The king, James I, who had been failing in health over the past eighteen months, dies at Theobalds, his favourite country residence, and is succeeded by his son Charles I.


James I: detail, by the Dutch portrait painter Daniel Mytens (c1590-c1647), 1621 – National Portrait Gallery, London. Carr: by the English miniature painter John Hoskins (died 1664), 1625/30 – National Portrait Gallery, London. Coat of Arms: licensed under Creative Commons. Author: Sodacan – https://commons.wikimedia.org.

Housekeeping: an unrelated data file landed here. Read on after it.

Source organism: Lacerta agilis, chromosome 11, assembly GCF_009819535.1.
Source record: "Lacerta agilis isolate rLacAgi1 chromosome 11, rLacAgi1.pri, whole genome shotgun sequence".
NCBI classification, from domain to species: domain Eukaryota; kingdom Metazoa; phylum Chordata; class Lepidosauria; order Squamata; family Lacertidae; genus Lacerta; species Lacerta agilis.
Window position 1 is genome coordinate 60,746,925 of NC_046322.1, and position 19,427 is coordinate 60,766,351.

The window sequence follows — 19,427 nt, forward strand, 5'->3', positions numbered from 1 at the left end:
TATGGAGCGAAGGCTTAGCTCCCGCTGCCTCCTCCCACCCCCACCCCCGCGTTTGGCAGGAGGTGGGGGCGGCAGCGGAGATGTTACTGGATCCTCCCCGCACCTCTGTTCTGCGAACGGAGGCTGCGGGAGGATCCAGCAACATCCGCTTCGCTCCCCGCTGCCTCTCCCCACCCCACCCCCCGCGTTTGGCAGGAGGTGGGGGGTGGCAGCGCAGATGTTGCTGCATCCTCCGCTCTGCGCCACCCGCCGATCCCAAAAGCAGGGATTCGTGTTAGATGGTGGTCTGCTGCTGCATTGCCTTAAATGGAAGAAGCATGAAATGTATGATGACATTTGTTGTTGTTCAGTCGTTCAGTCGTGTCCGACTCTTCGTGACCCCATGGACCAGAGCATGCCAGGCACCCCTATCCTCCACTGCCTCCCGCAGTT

xxxxxThe only son of Mary Queen of Scots and her second husband Lord Darnley, James succeeded to the Scottish throne as James VI at the age of one, following his mother's abdication in 1567. He had a troubled minority, being a pawn amid rival factions, but he came to power in his own right in 1583 and from then on kept a tight grip on the affairs of state. On the death of Elizabeth I in 1603, he succeeded to the English throne as James I, the first of the Stuart line and the most experienced monarch to wear the crown since William the Conqueror. Taking the title King of Great Britain, he then lost no time in emphasising his belief in the Divine Right of Kings, a doctrine which he clearly spelt out at the Hampton Court Conference in 1604, and which he had propounded earlier in his work The True Law of Free Monarchies.